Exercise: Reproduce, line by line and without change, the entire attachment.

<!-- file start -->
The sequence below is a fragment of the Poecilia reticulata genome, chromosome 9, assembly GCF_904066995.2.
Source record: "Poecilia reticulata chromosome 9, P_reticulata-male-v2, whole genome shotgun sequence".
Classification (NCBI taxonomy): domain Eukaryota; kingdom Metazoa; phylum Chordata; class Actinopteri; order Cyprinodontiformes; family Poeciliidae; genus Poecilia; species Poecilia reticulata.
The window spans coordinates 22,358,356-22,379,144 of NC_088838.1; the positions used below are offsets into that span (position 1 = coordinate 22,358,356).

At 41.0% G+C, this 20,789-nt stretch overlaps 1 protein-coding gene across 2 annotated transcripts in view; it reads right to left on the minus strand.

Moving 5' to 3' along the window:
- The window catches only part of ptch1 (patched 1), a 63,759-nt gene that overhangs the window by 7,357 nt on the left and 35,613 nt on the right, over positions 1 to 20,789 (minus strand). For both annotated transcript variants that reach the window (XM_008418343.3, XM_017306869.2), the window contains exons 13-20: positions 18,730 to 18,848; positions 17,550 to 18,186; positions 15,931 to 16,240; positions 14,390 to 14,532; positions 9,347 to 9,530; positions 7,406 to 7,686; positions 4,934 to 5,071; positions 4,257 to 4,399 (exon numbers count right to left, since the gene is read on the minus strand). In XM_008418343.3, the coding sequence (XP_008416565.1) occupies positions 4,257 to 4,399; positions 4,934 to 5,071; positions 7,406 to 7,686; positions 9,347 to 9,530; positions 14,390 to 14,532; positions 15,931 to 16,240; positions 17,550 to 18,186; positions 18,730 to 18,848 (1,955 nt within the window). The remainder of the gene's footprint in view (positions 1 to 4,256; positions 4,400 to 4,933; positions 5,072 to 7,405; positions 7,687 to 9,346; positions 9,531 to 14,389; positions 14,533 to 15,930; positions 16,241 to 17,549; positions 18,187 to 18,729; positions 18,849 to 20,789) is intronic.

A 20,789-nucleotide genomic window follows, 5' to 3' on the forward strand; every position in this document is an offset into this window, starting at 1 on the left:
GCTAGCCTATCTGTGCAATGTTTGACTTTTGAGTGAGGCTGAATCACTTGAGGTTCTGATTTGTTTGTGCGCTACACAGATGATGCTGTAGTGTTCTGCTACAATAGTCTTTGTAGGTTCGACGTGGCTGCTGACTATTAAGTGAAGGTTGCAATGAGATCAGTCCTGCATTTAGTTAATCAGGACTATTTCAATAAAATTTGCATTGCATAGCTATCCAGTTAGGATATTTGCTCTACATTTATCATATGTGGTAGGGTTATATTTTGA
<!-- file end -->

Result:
The sequence below is a fragment of the Poecilia reticulata genome, chromosome 9, assembly GCF_904066995.2.
Source record: "Poecilia reticulata chromosome 9, P_reticulata-male-v2, whole genome shotgun sequence".
Classification (NCBI taxonomy): domain Eukaryota; kingdom Metazoa; phylum Chordata; class Actinopteri; order Cyprinodontiformes; family Poeciliidae; genus Poecilia; species Poecilia reticulata.
The window spans coordinates 22,358,356-22,379,144 of NC_088838.1; the positions used below are offsets into that span (position 1 = coordinate 22,358,356).

At 41.0% G+C, this 20,789-nt stretch overlaps 1 protein-coding gene across 2 annotated transcripts in view; it reads right to left on the minus strand.

Moving 5' to 3' along the window:
- The window catches only part of ptch1 (patched 1), a 63,759-nt gene that overhangs the window by 7,357 nt on the left and 35,613 nt on the right, over positions 1 to 20,789 (minus strand). For both annotated transcript variants that reach the window (XM_008418343.3, XM_017306869.2), the window contains exons 13-20: positions 18,730 to 18,848; positions 17,550 to 18,186; positions 15,931 to 16,240; positions 14,390 to 14,532; positions 9,347 to 9,530; positions 7,406 to 7,686; positions 4,934 to 5,071; positions 4,257 to 4,399 (exon numbers count right to left, since the gene is read on the minus strand). In XM_008418343.3, the coding sequence (XP_008416565.1) occupies positions 4,257 to 4,399; positions 4,934 to 5,071; positions 7,406 to 7,686; positions 9,347 to 9,530; positions 14,390 to 14,532; positions 15,931 to 16,240; positions 17,550 to 18,186; positions 18,730 to 18,848 (1,955 nt within the window). The remainder of the gene's footprint in view (positions 1 to 4,256; positions 4,400 to 4,933; positions 5,072 to 7,405; positions 7,687 to 9,346; positions 9,531 to 14,389; positions 14,533 to 15,930; positions 16,241 to 17,549; positions 18,187 to 18,729; positions 18,849 to 20,789) is intronic.

A 20,789-nucleotide genomic window follows, 5' to 3' on the forward strand; every position in this document is an offset into this window, starting at 1 on the left:
GCTAGCCTATCTGTGCAATGTTTGACTTTTGAGTGAGGCTGAATCACTTGAGGTTCTGATTTGTTTGTGCGCTACACAGATGATGCTGTAGTGTTCTGCTACAATAGTCTTTGTAGGTTCGACGTGGCTGCTGACTATTAAGTGAAGGTTGCAATGAGATCAGTCCTGCATTTAGTTAATCAGGACTATTTCAATAAAATTTGCATTGCATAGCTATCCAGTTAGGATATTTGCTCTACATTTATCATATGTGGTAGGGTTATATTTTGA